June 15, 2024

AI Mental Health Startup Raises $2.7 Million

  • London-based Thymia has raised $2.7 million from Kodori Ventures.
  • The startup deploys AI to monitor patients’ mental health symptoms, for depression and anxiety.
  • Check out the 9-slide deck it used to secure the fresh funding.

A startup that uses AI to detect, assess, and track symptoms of mental illnesses — such as depression and anxiety disorder — has secured $2.7 million.

London-based Thymia launched in 2020 after cofounder and CEO Dr Emilia Molimpakis saw her best friend struggling with depression while at university. Given the “subjective” nature of mental health diagnoses, doctors hadn’t realized the severity of her friend’s condition, Molimpakis said.

In a bid to make “mental health as objectively measurable as physical health,” Thymia has developed an AI-powered platform that combines neuropsychology, linguistics, and machine learning to assess signs of mental illness in patients — and evaluate how their symptoms are progressing. 

Thymia’s proprietary AI model takes into account three datasets; people’s voice, such as their intonation and how they speak; video, which looks at everything from microexpressions to upper body movements; and behaviors, such as people’s reaction times and error rates when playing a game. 

“These three streams go into AI models. We produce two types of outputs; whether people may have depression and anxiety, and also we look at symptoms and look at how they’re experiencing depression,” said Molimpakis.

The dataset has been trained on information collected from over 6,000 participants, and Molimpakis claims that it’s the world’s largest dataset of its kind for depression. 

The assessment for anxiety or depression takes around 10 minutes and requires patients to complete a set of tasks that gather data across these three categories, to detect the onset of symptoms. This is then sent to the clinician, who evaluates the severity of the condition, so it can be monitored.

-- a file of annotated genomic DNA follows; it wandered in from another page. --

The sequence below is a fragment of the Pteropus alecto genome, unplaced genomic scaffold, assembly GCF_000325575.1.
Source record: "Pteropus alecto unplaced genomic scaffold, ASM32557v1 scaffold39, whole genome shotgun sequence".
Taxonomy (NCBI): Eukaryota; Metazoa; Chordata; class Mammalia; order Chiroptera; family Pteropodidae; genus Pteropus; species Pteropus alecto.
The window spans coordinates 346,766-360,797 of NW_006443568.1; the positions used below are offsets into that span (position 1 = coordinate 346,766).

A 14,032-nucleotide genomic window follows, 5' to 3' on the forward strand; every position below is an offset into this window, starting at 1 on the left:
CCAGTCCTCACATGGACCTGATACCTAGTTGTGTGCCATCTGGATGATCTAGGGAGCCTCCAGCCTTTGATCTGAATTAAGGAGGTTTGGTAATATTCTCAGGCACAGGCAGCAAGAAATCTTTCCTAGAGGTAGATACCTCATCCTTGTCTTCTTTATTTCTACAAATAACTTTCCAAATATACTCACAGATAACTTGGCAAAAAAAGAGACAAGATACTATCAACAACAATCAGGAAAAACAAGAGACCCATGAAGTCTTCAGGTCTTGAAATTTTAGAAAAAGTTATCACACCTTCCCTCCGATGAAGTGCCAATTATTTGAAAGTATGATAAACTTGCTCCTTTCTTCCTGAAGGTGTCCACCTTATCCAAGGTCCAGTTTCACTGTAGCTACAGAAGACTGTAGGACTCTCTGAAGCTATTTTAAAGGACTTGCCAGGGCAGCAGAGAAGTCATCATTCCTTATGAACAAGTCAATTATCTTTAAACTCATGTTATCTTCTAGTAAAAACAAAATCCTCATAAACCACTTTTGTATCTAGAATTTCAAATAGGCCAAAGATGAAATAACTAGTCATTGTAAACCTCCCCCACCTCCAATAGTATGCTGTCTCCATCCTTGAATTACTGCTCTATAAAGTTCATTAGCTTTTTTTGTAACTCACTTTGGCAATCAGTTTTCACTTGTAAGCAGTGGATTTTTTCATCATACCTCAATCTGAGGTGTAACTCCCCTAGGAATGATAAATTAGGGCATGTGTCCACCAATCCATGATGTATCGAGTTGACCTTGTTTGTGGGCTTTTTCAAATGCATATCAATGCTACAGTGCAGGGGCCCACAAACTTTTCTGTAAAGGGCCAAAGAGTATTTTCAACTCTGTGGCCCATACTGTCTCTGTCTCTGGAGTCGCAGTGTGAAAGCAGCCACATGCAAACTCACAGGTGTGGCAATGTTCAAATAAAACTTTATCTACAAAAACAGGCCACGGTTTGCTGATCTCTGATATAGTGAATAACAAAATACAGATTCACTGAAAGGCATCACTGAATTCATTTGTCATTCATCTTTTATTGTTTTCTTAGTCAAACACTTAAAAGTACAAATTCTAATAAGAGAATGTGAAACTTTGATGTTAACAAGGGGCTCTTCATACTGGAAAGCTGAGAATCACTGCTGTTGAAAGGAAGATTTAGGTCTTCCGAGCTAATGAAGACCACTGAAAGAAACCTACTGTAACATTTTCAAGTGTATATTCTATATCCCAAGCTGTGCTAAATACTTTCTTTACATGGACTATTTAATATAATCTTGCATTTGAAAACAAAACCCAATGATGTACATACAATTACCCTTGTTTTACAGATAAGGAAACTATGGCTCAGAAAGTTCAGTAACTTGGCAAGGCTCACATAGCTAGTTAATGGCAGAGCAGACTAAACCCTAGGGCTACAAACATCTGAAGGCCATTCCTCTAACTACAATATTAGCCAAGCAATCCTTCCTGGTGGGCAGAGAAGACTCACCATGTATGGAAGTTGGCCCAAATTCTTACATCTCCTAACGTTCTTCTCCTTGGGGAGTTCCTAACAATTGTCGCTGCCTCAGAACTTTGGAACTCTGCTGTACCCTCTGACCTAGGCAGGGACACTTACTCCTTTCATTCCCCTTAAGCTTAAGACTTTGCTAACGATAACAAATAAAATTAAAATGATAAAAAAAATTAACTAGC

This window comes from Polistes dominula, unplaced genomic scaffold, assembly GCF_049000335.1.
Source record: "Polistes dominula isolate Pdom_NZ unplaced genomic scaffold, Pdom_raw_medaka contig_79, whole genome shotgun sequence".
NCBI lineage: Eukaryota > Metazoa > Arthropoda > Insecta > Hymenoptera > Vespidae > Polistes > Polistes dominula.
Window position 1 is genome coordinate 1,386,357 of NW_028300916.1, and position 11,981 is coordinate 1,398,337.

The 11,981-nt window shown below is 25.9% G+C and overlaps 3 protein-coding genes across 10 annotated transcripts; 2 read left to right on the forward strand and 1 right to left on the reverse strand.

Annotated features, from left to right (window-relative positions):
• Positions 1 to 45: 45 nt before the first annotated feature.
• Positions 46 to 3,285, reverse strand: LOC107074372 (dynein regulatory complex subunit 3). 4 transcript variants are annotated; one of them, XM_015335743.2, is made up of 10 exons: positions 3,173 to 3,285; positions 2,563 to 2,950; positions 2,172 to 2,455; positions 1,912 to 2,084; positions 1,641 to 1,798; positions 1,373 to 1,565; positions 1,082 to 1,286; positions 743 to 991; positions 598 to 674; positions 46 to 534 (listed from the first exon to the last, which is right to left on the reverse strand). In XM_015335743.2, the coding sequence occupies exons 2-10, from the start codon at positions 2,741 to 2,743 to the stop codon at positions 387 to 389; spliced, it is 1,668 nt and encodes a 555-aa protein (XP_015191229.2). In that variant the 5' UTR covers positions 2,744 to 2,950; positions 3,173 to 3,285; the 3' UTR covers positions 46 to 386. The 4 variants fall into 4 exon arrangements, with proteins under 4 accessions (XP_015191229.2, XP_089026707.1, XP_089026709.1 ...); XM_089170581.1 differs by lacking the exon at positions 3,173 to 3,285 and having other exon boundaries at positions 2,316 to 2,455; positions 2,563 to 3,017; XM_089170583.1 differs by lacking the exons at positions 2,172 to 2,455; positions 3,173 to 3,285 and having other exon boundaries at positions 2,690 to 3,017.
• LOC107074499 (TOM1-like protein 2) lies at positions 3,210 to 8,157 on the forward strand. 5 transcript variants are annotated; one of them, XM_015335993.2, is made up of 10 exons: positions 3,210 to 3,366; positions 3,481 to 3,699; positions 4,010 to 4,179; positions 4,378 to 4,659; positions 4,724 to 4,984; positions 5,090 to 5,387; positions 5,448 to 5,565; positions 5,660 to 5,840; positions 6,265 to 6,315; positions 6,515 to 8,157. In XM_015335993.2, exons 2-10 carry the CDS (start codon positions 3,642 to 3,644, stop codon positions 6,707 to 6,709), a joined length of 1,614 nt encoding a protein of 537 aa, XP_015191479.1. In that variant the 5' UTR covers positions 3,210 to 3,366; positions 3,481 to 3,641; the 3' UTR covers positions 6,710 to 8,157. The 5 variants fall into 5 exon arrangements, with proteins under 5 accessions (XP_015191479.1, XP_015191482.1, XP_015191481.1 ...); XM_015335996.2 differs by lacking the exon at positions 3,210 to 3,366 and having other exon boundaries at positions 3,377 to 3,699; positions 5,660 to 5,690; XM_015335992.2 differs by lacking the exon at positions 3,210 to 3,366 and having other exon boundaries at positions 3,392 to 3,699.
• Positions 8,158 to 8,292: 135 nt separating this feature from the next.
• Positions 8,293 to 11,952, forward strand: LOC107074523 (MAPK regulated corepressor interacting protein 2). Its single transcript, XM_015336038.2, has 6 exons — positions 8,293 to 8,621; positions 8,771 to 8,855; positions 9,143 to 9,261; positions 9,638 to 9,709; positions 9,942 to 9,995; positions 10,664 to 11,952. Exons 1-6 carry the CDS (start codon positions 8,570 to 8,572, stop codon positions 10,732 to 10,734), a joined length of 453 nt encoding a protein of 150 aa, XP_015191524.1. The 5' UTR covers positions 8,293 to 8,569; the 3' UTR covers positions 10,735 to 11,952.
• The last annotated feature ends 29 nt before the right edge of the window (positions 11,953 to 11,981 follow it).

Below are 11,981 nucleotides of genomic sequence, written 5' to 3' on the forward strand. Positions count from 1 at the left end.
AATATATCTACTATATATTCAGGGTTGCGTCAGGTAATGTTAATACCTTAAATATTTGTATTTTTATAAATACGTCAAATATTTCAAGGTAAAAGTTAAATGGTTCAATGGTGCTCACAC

The startup has also started to provide its tools to the wellness market, by developing a shorter, 30-second test that people can use to gauge their mental wellbeing.

While Thymia started off by offering an all-inclusive SaaS tool with all its features to clinicians, the team found that psychologists and doctors were more keen to use modules, in the form of specific APIs and gamified widgets, as opposed to the entire platform. The startup now offers a flat platform access fee and then charges for a certain number of APIs and widgets. 

Molimpakis noted the stark difference in the funding environment since Thymia’s pre-seed fundraise in 2021. “UK and European VCs have become so much more conservative, and they’re relying really heavily on these classic metrics,” she said. 

The round was led by Kodori Ventures, with additional backing from Entrepreneur First, Syndicate Room’s Access, Calm/Storm, and Form Ventures; angels that participated in the round include Amanda M Cardinale and Nadav Rosenberg. Additionally, the startup is also crowdfunding via Crowdcube.

With the cash injection, it will focus on getting a Class 1 medical device certification in the UK; it will also use the funds to file several patents and grow its AI and ML team. 

Check out the 9-slide pitch deck used here:

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